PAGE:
Taking a leaf out of my other post on inequality, this is a future we stare at - a humanity split into two and unequal in not just the quality of life but also in their purpose and stature. This split may not be as visible as Aparthied but it will surely be as evident as Segregation, it may not be as unfair as Colonialism but definitely be based on Neocolonialist tendencies. And hence directionally, this split would be opposed to the liberal thought and libertarian ideals which many of us cherish.

If we believe that inequality is a bane for humanity, we must make all efforts to prevent this fork in the future of human civilisation.

.  

Comments

Popular posts from this blog

Experienced vs. Freshers – an MBA perspective

Shubham and me compiled and created an article during our first year of MBA. It was never published, nevertheless MBA aspirants will find it very useful. Publishing it online for the same purpose. However, Shubham and myself claim a copyright on the text .... and of course very many thanks to all our freinds whose views have helped us compile the article. Experienced vs. Freshers – an MBA perspective By Nikhil Kulkarni, KPMG Shubham Choudhury, Infosys PGDIM- X, NITIE, Mumbai Ashita Mittal was placed during her final year in engineering college with a leading software firm. But she never wanted to be another brick in the wall. She wanted to differentiate herself from other graduates who start their career at the lowest rung of organizational hierarchy. MBA was a natural choice for her. On the other side is Shailesh Dhawla, who worked as a software engineer with a leading software consultancy firm for 3 years. He started his job with some ends in mind, like working with a known c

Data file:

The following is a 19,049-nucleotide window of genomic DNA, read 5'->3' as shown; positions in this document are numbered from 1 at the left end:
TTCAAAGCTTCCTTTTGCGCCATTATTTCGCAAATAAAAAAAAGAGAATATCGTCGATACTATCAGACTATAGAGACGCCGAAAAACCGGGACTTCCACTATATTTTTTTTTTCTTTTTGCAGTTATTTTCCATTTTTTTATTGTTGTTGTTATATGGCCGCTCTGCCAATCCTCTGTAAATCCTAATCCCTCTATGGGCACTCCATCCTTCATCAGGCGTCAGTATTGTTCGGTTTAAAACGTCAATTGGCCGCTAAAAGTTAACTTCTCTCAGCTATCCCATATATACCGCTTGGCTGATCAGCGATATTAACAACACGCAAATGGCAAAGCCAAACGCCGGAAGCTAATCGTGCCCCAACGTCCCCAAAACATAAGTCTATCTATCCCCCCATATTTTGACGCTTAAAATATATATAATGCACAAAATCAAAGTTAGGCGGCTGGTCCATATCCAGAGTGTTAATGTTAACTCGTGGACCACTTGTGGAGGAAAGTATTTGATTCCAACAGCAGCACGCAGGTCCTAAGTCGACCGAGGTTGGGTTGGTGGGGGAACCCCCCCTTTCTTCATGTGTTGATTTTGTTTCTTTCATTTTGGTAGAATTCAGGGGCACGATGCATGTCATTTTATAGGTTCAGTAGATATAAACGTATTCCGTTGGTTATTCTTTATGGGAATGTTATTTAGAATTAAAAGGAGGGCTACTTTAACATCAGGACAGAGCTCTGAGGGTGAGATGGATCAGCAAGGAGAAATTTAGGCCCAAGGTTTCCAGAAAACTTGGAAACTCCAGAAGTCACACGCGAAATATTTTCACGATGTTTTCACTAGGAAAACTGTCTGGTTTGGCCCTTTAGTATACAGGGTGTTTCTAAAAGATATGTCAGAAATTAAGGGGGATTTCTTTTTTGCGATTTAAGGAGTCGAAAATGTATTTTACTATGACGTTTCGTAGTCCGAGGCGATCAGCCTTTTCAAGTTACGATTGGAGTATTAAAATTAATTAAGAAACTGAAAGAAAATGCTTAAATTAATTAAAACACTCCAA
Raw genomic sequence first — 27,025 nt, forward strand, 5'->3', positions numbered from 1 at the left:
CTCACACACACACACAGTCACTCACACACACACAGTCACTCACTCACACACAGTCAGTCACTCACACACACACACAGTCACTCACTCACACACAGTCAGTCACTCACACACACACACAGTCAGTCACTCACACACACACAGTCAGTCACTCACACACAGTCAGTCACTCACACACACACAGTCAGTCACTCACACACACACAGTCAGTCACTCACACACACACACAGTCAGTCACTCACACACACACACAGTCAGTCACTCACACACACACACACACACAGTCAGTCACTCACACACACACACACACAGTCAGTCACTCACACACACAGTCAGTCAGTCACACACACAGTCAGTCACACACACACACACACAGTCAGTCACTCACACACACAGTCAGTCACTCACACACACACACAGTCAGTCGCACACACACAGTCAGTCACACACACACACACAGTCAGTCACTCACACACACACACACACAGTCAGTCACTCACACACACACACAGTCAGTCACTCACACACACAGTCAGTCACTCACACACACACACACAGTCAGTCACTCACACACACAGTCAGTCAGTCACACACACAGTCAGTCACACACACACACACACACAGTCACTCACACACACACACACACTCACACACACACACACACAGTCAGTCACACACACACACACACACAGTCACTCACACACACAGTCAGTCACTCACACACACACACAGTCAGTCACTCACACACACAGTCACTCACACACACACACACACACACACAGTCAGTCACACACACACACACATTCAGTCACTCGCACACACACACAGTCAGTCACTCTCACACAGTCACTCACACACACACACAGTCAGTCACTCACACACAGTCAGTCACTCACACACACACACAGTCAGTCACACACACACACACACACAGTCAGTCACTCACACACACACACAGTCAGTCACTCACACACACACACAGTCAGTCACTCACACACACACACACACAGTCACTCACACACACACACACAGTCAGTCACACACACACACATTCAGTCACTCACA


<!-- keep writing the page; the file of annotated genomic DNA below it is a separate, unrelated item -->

How will travel industry transform post-Covid

Unlike philosophers, journalists and teenagers, the world of entrepreneurship does not permit the luxury of gazing into a crystal ball to predict the future. An entrepreneur’s world is instead made of MVPs (Minimum Viable Product), A/B Tests, launching products, features or services and gauging / measuring their reception in the market to arrive at verifiable truths which can drive the business forward. Which is why I have never written about my musings or hypothesis about travel industry – we usually either seek customer feedback or launch an MVPised version and gather market feedback. However, with Covid-19 travel bans across the globe, the industry is currently stuck – while a lot of industry reports and journalistic conjectures are out, there’s no definitive answer to the way forward. Besides there is no way to test your hypothesis since even the traveller does not know what they will do when skies open. So, I decided to don my blogger hat and take the luxury of crystal gazing

Ekla Chalo re

Watched "Bose- The forgotten Hero" on Saturday. Gem of a movie and probably the best of Shyam Benegal. Subhash Chandra Bose has always been an inspiring character in the history for the youth. This post however is not about the movie, its about the lead song 'Tanha Rahee' which is based on the poem 'Ekla Chalo Re' by Gurudev Rabindranath Tagore. I had pasted the English translation of this poem on my blog earlier. http://the-complete-man.blogspot.com/2004/12/tsunami-times_30.html However, yesterday I found the original bengali text of the poem and found that the meaning in the above translation was not exact. So I have endeavourer (with the help of Shubham ) to re-translate it into English and Hindi by myself. Here is the output of my work: Bengali Jodi Tor Dak Soone Keu Na Asse Tobe Ekla Chalo re Ekla Chalo Ekla Chalo Ekla Chalore Jodi Keu Katha Na Kai Ore Ore O Abhaga Jodi Sabai Thake Mukh Firae Sabai Kare Bhay Tabe Paran Khule O Tui Mukh Fute Tor Maner